For cell cycle exit analysis, the pregnant dam was injected with BrdU (50 mg/kg b.w.) on E13. Fetuses were harvested 18 hours following the injection and the heads were processed for BrdU/Ki-67 double immunolabeling. The fraction of cells that had exited the cell cycle was estimated by counting the number of BrdU+ cells in a 200 m portion of the dorsal forebrain and the number of BrdU+/Ki-67- cells in the same area. The cell cycle exit fraction reported is the number of BrdU+/Ki-67- cells divided by the total number of BrdU+ cells. For analysis of the Tbr2 and Ctip2 population, the total number of Tbr2+ or Ctip2+ cells in a 200 μm portion of the dorsal forebrain was counted. Care was taken to ensure that the population analyzed was at a comparable rostral/caudal and lateral/medial position in each of the samples. Analysis of dorsal forebrain length consisted of measuring the length of the ventricular surface from the pallial-subpallial border to the tip of cortical hem in sections from a similar rostral/caudal position. For each untreated and atRA treated genotype, cell cycle exit, Tbr2, Ctip2 and cerebral length analysis was performed on sections from a minimum of three WT brains and three brains from each mutant line from a minimum of two separate litters (n≥2).
Detailed methods of explant methods and meningeal cultures are in Supplementary Material.
Raldh2 and Rdh10 in situ hybridization was performed as previously described (Zarbalis and Wurst, 2000). ISH with Rdh10 was performed using a 900 bases long DIG-labeled riboprobe comprising coding sequences and 3′-UTR. DIG-labeled riboprobe for Raldh2 was transcribed from a plasmid containing 937 bp of coding sequence and 3′-UTR kindly provided by Dr. John L.R. Rubenstein.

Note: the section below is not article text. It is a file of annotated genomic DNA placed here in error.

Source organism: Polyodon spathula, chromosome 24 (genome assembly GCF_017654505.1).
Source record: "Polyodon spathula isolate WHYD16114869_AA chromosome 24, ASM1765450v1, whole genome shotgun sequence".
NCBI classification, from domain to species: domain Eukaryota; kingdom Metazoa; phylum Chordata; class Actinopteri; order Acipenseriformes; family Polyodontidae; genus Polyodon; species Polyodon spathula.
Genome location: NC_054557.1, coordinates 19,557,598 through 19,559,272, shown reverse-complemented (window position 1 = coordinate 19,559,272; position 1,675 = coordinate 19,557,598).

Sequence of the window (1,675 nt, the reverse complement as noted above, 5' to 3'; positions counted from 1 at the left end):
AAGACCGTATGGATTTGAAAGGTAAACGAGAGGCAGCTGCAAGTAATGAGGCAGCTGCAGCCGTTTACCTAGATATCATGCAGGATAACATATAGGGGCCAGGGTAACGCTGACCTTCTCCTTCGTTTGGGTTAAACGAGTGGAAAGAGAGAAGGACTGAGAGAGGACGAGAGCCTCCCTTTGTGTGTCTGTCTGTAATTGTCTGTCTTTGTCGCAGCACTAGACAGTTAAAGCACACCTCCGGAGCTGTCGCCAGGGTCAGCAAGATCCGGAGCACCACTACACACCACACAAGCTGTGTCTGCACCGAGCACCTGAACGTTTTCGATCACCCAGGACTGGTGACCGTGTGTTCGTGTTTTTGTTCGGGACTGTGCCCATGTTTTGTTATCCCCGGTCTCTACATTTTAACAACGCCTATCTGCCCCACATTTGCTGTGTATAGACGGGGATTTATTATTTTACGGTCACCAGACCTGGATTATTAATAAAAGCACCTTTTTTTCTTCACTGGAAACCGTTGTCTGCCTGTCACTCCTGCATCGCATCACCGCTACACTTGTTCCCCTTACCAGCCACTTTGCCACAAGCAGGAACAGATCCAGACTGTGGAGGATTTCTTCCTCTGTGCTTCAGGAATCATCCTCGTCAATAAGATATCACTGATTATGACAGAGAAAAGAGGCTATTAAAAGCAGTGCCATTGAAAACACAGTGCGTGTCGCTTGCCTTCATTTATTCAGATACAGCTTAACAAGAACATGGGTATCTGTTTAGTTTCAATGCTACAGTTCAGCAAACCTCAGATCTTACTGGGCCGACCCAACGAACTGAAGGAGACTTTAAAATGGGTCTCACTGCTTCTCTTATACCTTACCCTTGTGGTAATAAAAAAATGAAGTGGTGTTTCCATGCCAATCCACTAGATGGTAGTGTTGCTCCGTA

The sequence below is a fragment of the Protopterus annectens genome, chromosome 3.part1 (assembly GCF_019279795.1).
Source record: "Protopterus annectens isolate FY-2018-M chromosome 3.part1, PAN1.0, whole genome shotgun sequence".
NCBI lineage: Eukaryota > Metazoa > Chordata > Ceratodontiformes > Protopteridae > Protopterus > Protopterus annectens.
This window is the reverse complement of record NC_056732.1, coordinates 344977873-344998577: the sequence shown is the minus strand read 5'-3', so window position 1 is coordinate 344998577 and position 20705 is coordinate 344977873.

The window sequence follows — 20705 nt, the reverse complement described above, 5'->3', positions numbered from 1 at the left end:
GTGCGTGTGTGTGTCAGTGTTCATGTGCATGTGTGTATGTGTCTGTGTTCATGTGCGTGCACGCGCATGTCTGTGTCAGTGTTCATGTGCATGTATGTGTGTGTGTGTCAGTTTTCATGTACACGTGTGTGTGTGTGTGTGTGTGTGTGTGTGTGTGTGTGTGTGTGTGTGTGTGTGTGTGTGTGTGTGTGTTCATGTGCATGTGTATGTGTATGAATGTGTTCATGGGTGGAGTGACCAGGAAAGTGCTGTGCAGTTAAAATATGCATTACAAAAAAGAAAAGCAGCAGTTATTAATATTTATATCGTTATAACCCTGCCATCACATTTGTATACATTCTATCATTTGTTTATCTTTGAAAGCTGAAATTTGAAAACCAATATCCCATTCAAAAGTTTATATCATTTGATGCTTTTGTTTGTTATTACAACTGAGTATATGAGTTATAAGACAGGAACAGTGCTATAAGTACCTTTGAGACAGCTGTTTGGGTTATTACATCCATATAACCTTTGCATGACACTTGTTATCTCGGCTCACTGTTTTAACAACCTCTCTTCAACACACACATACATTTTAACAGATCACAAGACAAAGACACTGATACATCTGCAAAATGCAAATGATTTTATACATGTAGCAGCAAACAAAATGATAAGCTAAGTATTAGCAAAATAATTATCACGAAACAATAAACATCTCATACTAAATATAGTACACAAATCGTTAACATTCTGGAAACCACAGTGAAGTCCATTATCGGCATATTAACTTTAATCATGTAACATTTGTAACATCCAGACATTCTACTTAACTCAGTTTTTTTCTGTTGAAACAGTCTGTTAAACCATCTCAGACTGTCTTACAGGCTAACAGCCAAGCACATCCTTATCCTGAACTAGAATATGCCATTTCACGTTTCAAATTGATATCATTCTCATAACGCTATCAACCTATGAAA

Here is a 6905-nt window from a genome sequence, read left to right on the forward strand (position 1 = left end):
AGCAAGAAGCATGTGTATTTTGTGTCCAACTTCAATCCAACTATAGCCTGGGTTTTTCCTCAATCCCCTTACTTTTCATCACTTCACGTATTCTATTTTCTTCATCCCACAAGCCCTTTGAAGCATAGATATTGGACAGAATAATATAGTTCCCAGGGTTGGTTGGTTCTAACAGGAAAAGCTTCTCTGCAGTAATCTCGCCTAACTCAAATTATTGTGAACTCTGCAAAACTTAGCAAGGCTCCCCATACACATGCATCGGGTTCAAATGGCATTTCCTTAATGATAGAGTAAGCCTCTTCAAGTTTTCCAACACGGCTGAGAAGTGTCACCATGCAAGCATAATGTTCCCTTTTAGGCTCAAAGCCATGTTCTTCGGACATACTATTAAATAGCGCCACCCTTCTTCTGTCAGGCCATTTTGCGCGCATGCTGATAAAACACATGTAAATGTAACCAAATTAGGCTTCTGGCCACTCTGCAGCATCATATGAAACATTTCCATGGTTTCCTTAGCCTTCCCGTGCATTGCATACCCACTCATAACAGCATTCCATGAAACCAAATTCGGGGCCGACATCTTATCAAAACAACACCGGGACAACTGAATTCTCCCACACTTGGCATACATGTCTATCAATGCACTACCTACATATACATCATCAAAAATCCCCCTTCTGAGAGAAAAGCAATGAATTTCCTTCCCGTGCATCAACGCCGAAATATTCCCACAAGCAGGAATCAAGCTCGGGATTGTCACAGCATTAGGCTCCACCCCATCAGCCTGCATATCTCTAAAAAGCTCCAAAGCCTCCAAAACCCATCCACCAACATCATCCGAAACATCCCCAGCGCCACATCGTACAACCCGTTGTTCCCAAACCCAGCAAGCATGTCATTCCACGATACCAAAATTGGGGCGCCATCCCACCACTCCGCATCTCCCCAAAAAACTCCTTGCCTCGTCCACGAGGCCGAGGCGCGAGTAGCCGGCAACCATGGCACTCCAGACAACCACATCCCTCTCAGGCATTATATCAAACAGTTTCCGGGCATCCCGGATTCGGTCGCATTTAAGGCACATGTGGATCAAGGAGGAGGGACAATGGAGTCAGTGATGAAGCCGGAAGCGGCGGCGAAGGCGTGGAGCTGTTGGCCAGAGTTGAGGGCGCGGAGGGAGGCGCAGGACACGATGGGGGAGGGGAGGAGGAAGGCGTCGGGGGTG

Whole embryo or whole head from E10.5-E16.5 were collected and fixed overnight at 4° C in 4% paraformaldehyde, cryoprotected and frozen in OCT. E18.5 heads were either fresh frozen in OCT or fixed as described above. Tissue was cryosectioned in 12 m increments. Immunostaining was performed as described previously (Zarbalis et al., 2007) using the following antibodies and concentrations: mouse anti-BrdU 1:50, BDBioscience; rat ant-BrdU 1:300, Novus; mouse anti-Tuj1 1:1000, Covance; rabbit anti-Zic 1:1500, gift from J. Aruga RIKEN Institute; rabbit anti-Raldh2 1:1000, gift from P. McCaffery, University of Aberdeen; rabbit anti-Ki-67 1:300, LabVision; rabbit anti-Tbr2 1:300, Chemicon; rat anti-Ctip2 1:800; Abcam; rabbit anti-Brn2 1:200, Santa Cruz Biotechnologies; goat anti-Foxc1 1:300, Novus Biologicals; goat anti-Foxc2 1:300, Novus Biologicals. For x-gal staining, heads were fixed for 1 hour in 4% paraformaldehyde, cryoprotected and cut in 25 μm increments. Sections were stained overnight with 1 mg/ml x-gal solution (Sigma, St. Louis, MO). All immunofluorescent and brightfield images were captured using a Retiga CCD-cooled camera and associated QCapture Pro software (QImaging Surrey, BC Canada). For quantification of the Par3 and aPKCλ immunofluorescence, the mean grey value was calculated using ImageJ software (NIH, Bethesda, MD) and the values were reported in the graphs as arbitrary units (a.u.). Analyzed images were from three brains from at least two litters for each genotype/treatment condition (n≥2).
For pairwise analysis of treatment conditions and/or genotypes, Student t-test’s were used. The SEM (+/−) is reported on all graphs.
We thank Dr. Grant Li for technical assistance and helpful discussions, Dr. Brad Pawlikowski for critical review of the manuscript and Drs. John Rubenstein, Arturo Alvarez-Buylla for helpful discussion. This work was supported by grants from the NIH (R01DA017627), Autism Speaks and the AHA/AAN.